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Simulation of DPCM and ADM Systems

Christopher Mansour Roger Achkar


Department of Computer and Communications Engineering Department of Computer and Communications Engineering
American University of Science and Technology, AUST American University of Science and Technology, AUST
Beirut, Lebanon Beirut, Lebanon
christopher.mansour@hotmail.com rachkar@aust.edu.lb

Gaby Abou Haidar


Department of Computer and Communications Engineering
American University of Science and Technology, AUST
Beirut, Lebanon
gabouhaidar@aust.edu.lb

Abstract— Through years, Digital Communication systems, resulting from PCM, granular noise and slope overload
Pulse Coded Modulation (PCM), Linear Delta Modulation distortion resulting from LDM.
(LDM), Differential Pulse Coded Modulation (DPCM), and To observe the previously mentioned problems, and their
Adaptive Delta Modulation (ADM), have proven their solution, the digital modulation systems are implemented
unlimited advantages over analog communication systems, in and simulated using Simulink. The relevance of this work
term of error minimization, and distances of transmission
lies in its ability to determine, by simulation, the effect of
enhancement. However two of these systems, the Pulse Coded
Modulation and Linear Delta Modulation, still have some noise on the transmission channel of the data, and prove
weaknesses limiting their advantages; these limitations how two of these systems, the Differential Pulse Coded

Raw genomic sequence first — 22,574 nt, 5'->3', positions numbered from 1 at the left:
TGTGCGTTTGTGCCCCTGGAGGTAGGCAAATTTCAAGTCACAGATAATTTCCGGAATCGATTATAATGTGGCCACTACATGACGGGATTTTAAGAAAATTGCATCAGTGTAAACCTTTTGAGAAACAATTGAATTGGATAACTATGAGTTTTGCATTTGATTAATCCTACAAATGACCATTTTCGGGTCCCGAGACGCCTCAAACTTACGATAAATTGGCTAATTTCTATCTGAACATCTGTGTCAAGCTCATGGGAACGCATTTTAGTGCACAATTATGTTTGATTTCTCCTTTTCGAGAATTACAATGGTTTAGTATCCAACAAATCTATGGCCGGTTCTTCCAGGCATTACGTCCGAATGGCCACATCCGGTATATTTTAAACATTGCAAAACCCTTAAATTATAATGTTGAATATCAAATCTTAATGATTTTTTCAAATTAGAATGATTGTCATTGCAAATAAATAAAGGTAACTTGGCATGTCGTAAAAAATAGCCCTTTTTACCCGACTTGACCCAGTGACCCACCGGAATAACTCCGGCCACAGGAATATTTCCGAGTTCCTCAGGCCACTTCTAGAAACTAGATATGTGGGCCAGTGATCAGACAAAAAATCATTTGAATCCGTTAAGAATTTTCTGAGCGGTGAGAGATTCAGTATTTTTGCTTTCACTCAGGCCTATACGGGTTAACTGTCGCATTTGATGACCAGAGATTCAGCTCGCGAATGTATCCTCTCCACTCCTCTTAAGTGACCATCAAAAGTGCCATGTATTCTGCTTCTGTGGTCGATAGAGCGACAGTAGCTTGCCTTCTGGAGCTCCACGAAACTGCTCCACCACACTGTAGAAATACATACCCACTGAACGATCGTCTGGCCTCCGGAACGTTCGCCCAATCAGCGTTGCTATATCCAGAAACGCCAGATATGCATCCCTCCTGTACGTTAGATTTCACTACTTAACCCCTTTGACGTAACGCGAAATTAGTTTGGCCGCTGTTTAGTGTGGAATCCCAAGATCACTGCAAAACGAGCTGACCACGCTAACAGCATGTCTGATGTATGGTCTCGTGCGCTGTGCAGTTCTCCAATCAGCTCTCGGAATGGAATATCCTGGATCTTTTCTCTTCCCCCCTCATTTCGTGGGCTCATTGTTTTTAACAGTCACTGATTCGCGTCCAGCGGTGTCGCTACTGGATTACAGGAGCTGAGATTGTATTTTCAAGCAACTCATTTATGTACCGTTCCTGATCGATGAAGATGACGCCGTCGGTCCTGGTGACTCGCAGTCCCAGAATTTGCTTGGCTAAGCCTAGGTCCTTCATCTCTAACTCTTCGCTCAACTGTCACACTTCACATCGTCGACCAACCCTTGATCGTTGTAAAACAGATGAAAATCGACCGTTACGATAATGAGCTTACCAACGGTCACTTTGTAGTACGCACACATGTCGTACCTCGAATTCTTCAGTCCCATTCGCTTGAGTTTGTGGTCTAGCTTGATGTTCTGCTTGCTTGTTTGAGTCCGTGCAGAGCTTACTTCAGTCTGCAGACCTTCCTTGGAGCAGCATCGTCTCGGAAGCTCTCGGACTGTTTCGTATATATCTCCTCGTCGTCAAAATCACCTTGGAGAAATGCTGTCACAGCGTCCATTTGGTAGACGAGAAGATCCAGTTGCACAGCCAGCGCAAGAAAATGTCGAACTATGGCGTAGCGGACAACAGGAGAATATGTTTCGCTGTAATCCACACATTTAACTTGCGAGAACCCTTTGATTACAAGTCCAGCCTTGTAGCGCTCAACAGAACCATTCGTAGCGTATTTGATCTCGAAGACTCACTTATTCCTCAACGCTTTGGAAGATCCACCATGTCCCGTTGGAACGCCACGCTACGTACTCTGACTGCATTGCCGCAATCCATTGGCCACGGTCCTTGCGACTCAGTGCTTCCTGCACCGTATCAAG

negatively affect the communication process causing Modulation and the Adaptive Delta Modulation, work and
quantization error, slope overload distortion and granular eliminate the aforementioned problems.
noise. On the other hand, communication engineers have
developed two additional digital communication systems which II. BACKGROUND INFORMATION
are the Adaptive Delta Modulation (ADM) and the Differential
Pulse Coded Modulation (DPCM) in order to solve the A. Pulse Coded Modulation (PCM)
aforementioned problems. This paper discusses the Pulse Coded Modulation (PCM) is a method used to
implementation and simulation of the aforementioned digital
digitally represent sampled analog signals; in PCM a signal
communication systems using Simulink (The Math Works,
Inc., Natick, MA, USA) showing the effect of different types of
is represented by a sequence of coded pulses. A PCM
noise when applied to the channel, thus, proving the stream is a digital representation of an analog signal where
importance of DPCM and ADM systems in eliminating such the magnitude of the analog signal is sampled regularly at
effects and ensuring a successful transfer of data. uniform intervals, with each sample being quantized to the
nearest value within a range of digital steps [3].
Keywords- Adaptive Delta Modulation, Differential Pulse Coded PCM has been used in digital telephone systems and is
Modulation, Pulse Coded Modulation, Linear Delta Modulation. also the standard form for digital audio in computers and